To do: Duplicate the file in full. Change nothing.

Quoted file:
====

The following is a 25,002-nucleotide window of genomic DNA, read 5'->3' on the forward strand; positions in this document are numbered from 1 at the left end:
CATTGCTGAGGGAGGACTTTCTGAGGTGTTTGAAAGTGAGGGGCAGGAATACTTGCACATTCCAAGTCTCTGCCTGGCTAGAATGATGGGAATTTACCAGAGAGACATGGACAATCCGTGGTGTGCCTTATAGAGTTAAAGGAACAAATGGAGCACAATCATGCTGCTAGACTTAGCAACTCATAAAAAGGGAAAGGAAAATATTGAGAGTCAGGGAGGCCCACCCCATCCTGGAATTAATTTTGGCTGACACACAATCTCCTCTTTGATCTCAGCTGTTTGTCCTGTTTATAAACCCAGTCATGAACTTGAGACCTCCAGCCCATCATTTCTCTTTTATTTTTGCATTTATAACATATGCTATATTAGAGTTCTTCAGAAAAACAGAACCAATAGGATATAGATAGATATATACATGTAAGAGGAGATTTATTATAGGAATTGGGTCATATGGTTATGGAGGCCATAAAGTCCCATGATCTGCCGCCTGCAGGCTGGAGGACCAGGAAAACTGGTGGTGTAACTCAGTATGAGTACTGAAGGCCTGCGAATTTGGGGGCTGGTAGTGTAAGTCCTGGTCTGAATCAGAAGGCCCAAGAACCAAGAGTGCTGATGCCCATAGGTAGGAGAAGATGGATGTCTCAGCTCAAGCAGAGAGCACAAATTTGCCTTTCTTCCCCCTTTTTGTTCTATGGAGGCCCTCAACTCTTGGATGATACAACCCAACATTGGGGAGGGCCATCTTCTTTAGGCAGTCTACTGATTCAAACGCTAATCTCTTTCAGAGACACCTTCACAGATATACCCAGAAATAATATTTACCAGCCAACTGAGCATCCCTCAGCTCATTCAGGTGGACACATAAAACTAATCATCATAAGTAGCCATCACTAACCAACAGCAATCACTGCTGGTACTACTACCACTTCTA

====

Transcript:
The following is a 25,002-nucleotide window of genomic DNA, read 5'->3' on the forward strand; positions in this document are numbered from 1 at the left end:
CATTGCTGAGGGAGGACTTTCTGAGGTGTTTGAAAGTGAGGGGCAGGAATACTTGCACATTCCAAGTCTCTGCCTGGCTAGAATGATGGGAATTTACCAGAGAGACATGGACAATCCGTGGTGTGCCTTATAGAGTTAAAGGAACAAATGGAGCACAATCATGCTGCTAGACTTAGCAACTCATAAAAAGGGAAAGGAAAATATTGAGAGTCAGGGAGGCCCACCCCATCCTGGAATTAATTTTGGCTGACACACAATCTCCTCTTTGATCTCAGCTGTTTGTCCTGTTTATAAACCCAGTCATGAACTTGAGACCTCCAGCCCATCATTTCTCTTTTATTTTTGCATTTATAACATATGCTATATTAGAGTTCTTCAGAAAAACAGAACCAATAGGATATAGATAGATATATACATGTAAGAGGAGATTTATTATAGGAATTGGGTCATATGGTTATGGAGGCCATAAAGTCCCATGATCTGCCGCCTGCAGGCTGGAGGACCAGGAAAACTGGTGGTGTAACTCAGTATGAGTACTGAAGGCCTGCGAATTTGGGGGCTGGTAGTGTAAGTCCTGGTCTGAATCAGAAGGCCCAAGAACCAAGAGTGCTGATGCCCATAGGTAGGAGAAGATGGATGTCTCAGCTCAAGCAGAGAGCACAAATTTGCCTTTCTTCCCCCTTTTTGTTCTATGGAGGCCCTCAACTCTTGGATGATACAACCCAACATTGGGGAGGGCCATCTTCTTTAGGCAGTCTACTGATTCAAACGCTAATCTCTTTCAGAGACACCTTCACAGATATACCCAGAAATAATATTTACCAGCCAACTGAGCATCCCTCAGCTCATTCAGGTGGACACATAAAACTAATCATCATAAGTAGCCATCACTAACCAACAGCAATCACTGCTGGTACTACTACCACTTCTA